On the other side, 'Cho' S. Ramaswamy, advocate, and Editor, Thuglak, and Vaiko, general secretary, Marumalarchi Dravida Munnetra Kazhagam (MDMK), among others, said that there was no legal bar on the Governor swearing-in Jayalalitha but that convention demanded that she opt out of the chief ministership. Vaiko said: "Jayalalitha should not have accepted the chief ministership on moral grounds. If she had made somebody else the Chief Minister in her place, it would have added lustre to democracy."
The DMK Legislature Party attacked the Governor's decision and said it was "totally violative of the provisions in the Constitution." Its resolution recalled that the same Governor had given permission to the State government to prosecute Jayalalitha because there was prima facie case that she had committed "criminal acts" as Chief Minister (1991-1996), that she had "acquired properties" abroad and that she had "violated the law".
Chidambaram said Fathima Beevi had set "a wrong precedent" and created "legal problems". "It is surprising that the Governor did not consult the Attorney-General of India. This problem of going to the court cannot be avoided."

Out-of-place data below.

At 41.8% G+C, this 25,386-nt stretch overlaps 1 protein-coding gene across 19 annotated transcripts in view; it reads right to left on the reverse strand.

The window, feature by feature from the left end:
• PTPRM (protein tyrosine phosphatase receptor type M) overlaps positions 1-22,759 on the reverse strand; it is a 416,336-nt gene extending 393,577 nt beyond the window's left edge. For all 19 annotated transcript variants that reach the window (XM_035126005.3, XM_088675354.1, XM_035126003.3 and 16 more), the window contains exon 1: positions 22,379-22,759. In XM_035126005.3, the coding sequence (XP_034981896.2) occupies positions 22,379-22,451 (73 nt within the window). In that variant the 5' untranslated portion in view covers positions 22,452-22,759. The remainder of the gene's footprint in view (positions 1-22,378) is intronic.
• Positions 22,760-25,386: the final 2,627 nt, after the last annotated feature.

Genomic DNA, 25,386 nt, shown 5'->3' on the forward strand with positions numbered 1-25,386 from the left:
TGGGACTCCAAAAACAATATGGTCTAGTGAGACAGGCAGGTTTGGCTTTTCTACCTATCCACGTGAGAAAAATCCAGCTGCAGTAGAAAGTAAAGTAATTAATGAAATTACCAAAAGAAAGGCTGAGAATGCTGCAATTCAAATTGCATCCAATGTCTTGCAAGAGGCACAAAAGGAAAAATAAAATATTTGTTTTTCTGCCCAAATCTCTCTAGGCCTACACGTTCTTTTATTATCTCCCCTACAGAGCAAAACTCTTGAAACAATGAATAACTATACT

Subramanian Swamy said Fathima Beevi's invitation to Jayalalitha to form the government had brought "ignominy by this patent sacrifice of the rule of law at the altar of expediency." He compared the Governor's action with that of Kerala Governor S.S. Kang, who reportedly expressed reservations about Kerala Congress(B) leader R. Balakrishna Pillai, convicted in a corruption case, becoming Minister in the A.K. Antony Cabinet. (So Antony did not insist on Balakrishna Pillai being sworn in a Minister.) Swamy said that hence applying Jayalalitha's own "dictum" that she should be given the same treatment as Balakrishna Pillai was given, Jayalalitha should either resign or the Governor should seek her resignation.
Jayalalitha claimed that the Governor was right in inviting her to form the government. Fathima Beevi was a retired Supreme Court Judge and so "no one need to teach her about the law and the Constitution." And a Governor's decisions were not justiciable, she said.
Moopanar and Tamil Nadu Congress Committee president E.V.K.S. Ilangovan claimed that the people's verdict was that Jayalalitha should become Chief Minister.
Attention will now be on Jayalalitha's appeals in the High Court challenging her conviction in two cases.